An economic forecast says buyers will pay about that much for single-family houses on Oahu by 2015
By Andrew Gomes - Honolulu StarAdvertiser
When local economist Paul Brewbaker predicted in 2003 that the median single-family home price on Oahu could soar almost 60 percent from about $380,000 to as high as $600,000 by 2005, it was a stunner — but he was on the mark. Now brace yourself for another jaw-dropper.
The University of Hawaii Economic Research Organization predicts the median Oahu home price will reach almost $800,000 in three years.
"That's pretty hard for people to believe, but that's what happens on Oahu when the market turns," said Carl Bonham, UHERO's executive director.
UHERO expects the median price for existing single-family homes to be $787,400 in 2015. The forecast is based on a number of factors including a recovering economy led by record tourism, historic low interest rates, very low inventory of homes for sale and a dearth of new home construction.
The home price forecast for 2015 represents a 37 percent jump from last year's median price of $575,000 and a 22 percent gain from the prior peak of $643,500 in 2007.
Such jumps may appear astounding but they bridge several years. In terms of year-to-year increases, UHERO's projections aren't too far beyond what has been a historical average of 5 percent annual gains.
This year through June, Oahu's median home sale price is up 8.7 percent to $619,750 from the first half of last year. UHERO anticipates that this rate will hold for the second half of the year to put the full-year median price at $626,300. During the next two years, UHERO expects annual gains of about 7 percent, then 9.3 percent in 2015.
Mike Sklarz, a Hawaii economist who operates the real estate research firm Collateral Analytics, agrees with UHERO about the factors driving home prices but doesn't expect quite as much of a run-up in prices.
Sklarz projects that the median home price by the end of 2015 will reach $734,000. "I guess (my forecast is) not quite as strong as UHERO's, but it's in the same direction," he said.
Brewbaker considers UHERO's projection low and expects median prices in the $700,000s could begin to appear next year.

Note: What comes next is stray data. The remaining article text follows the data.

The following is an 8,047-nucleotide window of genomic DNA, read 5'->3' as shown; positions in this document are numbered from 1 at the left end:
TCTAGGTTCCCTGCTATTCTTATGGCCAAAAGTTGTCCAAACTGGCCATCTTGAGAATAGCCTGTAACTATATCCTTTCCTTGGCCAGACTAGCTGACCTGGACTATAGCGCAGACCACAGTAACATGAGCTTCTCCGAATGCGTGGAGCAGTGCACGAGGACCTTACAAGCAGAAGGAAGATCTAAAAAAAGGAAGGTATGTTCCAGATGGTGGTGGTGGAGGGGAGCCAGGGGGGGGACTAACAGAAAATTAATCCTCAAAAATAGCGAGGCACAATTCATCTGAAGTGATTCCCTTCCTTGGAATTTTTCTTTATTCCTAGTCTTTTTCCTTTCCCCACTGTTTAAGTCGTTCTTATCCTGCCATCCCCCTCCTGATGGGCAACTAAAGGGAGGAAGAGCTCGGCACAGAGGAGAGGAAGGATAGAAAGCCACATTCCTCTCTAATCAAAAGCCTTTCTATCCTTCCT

"Rising demand, inadequate supply: That spells appreciation," said the former Bank of Hawaii chief economist who now operates consulting firm TZ Economics where he has done some work for home developers.
If home prices soar, it would heighten concerns over the affordability of homes that are out of reach for many middle-income residents in what has long been one of the priciest housing markets in the country.
A recent report from the Center for Housing Policy said a Honolulu resident would need an annual income of $115,506 to reasonably afford a $409,000 home.
That income level is about double the typical pay of elementary school teachers and police officers, the organization said.
The Center for Housing Policy's $409,000 home price is a median price calculated for single-family homes and condominiums.
UHERO projects that the median price for condos will rise to $360,400 in 2015 from $300,000 last year.
The median is a point at which half of all sales were for a higher price and half were for a lower price.
Bonham of UHERO sees the present market as being somewhat similar to the market around 2000 when Hawaii's economy was well into recovering from a downturn, job growth had yet to ramp up, housing inventory had fallen and developers were building hardly any new homes.
So far this year about 1,200 homes are for sale every month, with new listings replacing homes that are sold or removed from the market. This monthly volume compares with between 1,400 and 1,800 over the past two years, and close to 2,300 in 2008 after the last housing boom had begun to fade.
Based on the rate of sales this year, the inventory of homes for sale would be consumed in about four months if no new supply were added. That compares with closer to six or seven months over the past two years, and as high as almost 11 months in 2008.
"Supply is as slim as it's ever been," Brewbaker said.
Meanwhile, developers aren't particularly busy.
Bonham said residential building permits are lower than they have been in more than 30 years. "We're not building anything," he said.
Brewbaker cites building permit data going back 70 years, and said there were only two years in that time when housing permit volume was lower than it was last year: 1942 and 1943. "It took world war to make less new housing available than there is being produced today," he said.
So far, demand for new homes is still fairly lackluster. About 3,000 single-family homes were sold in each of the past two years, and so far this year sales are on pace to be flat. In 2000 there were about 3,000 single-family home sales, which grew from there to peak at 4,700 in 2004.
Brewbaker suspects that demand could begin to pick up next year and accelerate over several years.
If demand grows significantly, it could put inventory in a bigger pinch that pushes prices dramatically higher.
Of course, unanticipated factors could arise that affect home prices, including a derailing of economic growth and a spike in mortgage interest rates.
Brewbaker doesn't see anything on the horizon that will keep Oahu home prices from a major rise. "People can believe what they want, but they will probably look back on things in 2015 and say that they should have bought real estate a year ago," he said. "Three years from now when it hits a higher price than the UHERO estimate, they'll wish they had. … But, hey, I could be wrong."